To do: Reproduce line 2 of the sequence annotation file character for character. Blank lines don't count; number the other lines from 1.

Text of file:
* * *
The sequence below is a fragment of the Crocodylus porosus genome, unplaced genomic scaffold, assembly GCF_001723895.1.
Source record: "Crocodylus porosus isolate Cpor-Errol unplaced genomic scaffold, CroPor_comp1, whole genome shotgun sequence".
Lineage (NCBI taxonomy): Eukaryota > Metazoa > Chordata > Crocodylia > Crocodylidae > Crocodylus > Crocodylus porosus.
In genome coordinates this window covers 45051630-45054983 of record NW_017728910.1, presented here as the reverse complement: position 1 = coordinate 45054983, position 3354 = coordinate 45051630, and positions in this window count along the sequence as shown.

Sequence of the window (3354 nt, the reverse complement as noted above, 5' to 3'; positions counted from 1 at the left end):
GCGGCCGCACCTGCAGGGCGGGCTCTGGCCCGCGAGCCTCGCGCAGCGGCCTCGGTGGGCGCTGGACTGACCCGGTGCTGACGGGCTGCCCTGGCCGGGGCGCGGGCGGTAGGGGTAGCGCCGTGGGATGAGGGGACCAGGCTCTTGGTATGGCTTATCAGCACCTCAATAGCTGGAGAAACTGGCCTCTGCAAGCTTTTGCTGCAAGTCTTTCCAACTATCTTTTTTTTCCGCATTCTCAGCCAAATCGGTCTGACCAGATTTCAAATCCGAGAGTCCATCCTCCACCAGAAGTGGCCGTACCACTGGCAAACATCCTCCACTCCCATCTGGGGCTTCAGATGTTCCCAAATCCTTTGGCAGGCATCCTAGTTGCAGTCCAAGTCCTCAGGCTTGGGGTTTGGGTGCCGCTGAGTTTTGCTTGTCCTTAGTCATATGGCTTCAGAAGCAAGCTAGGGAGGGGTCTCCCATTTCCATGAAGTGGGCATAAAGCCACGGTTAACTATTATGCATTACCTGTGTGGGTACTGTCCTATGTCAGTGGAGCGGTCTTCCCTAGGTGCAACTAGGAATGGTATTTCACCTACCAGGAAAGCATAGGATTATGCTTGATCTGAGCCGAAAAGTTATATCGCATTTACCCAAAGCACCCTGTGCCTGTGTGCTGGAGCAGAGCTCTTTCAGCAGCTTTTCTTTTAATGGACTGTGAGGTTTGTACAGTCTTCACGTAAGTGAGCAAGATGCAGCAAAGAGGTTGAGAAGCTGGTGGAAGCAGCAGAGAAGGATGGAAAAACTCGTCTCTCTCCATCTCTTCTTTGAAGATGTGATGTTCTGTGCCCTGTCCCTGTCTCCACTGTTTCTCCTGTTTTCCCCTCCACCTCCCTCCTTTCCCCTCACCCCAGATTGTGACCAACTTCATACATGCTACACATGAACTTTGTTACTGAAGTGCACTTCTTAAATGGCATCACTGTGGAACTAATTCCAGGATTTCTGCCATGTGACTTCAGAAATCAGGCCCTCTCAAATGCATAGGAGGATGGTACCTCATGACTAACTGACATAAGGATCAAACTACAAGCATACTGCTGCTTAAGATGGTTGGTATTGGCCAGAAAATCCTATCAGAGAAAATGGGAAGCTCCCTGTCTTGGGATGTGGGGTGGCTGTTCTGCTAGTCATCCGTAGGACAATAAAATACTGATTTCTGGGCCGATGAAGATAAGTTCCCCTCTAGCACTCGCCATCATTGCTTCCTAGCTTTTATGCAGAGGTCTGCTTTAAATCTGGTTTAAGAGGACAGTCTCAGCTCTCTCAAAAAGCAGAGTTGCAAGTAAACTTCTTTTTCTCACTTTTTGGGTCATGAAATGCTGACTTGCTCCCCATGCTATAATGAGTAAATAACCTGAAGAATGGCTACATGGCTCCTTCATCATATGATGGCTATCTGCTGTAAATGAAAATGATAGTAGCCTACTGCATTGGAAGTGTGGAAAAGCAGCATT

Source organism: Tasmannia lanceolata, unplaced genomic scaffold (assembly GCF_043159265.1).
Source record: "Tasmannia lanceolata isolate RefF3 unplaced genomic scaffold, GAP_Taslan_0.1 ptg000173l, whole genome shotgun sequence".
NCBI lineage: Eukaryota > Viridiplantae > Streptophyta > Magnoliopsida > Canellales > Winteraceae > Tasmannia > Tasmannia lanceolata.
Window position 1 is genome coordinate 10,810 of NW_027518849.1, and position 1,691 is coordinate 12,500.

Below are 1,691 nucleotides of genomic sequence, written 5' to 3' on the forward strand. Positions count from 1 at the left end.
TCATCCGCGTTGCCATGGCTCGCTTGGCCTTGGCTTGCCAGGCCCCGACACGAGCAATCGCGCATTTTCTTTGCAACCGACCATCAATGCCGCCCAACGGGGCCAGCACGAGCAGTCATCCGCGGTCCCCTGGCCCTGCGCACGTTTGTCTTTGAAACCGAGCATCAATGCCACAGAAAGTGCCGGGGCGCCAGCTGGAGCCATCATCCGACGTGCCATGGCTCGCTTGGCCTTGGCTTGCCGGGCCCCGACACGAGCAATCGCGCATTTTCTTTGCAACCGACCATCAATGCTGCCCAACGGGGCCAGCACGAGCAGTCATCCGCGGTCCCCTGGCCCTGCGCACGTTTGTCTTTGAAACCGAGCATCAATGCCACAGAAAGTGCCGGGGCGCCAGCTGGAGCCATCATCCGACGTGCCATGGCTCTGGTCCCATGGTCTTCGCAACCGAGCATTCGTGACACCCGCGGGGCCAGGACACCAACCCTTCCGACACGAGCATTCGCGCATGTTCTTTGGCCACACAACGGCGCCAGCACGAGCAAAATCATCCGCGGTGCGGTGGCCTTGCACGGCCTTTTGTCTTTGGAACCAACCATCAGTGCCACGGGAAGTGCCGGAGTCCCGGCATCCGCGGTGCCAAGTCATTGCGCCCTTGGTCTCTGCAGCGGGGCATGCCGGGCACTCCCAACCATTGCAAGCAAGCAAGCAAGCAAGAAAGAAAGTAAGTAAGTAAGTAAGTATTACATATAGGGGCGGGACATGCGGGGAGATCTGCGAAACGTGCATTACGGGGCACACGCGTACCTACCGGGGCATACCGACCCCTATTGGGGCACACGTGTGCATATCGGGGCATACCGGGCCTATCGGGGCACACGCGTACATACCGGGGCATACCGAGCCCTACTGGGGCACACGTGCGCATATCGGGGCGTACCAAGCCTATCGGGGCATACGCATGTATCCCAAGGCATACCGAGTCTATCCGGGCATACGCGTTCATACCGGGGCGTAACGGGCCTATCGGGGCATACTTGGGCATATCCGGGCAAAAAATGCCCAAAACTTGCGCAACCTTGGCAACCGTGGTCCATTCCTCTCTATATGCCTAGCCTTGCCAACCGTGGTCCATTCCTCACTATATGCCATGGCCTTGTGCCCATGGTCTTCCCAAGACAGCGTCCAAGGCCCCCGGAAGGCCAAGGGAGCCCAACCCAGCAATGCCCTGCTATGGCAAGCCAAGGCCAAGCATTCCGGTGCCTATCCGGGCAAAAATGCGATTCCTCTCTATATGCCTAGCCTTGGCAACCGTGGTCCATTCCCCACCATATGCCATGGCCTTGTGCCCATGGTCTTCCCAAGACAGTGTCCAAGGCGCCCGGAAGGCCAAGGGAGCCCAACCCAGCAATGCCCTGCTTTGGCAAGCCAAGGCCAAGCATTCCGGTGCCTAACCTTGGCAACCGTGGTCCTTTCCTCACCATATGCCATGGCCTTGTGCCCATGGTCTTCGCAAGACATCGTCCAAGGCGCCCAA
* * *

Source record: "Crocodylus porosus isolate Cpor-Errol unplaced genomic scaffold, CroPor_comp1, whole genome shotgun sequence".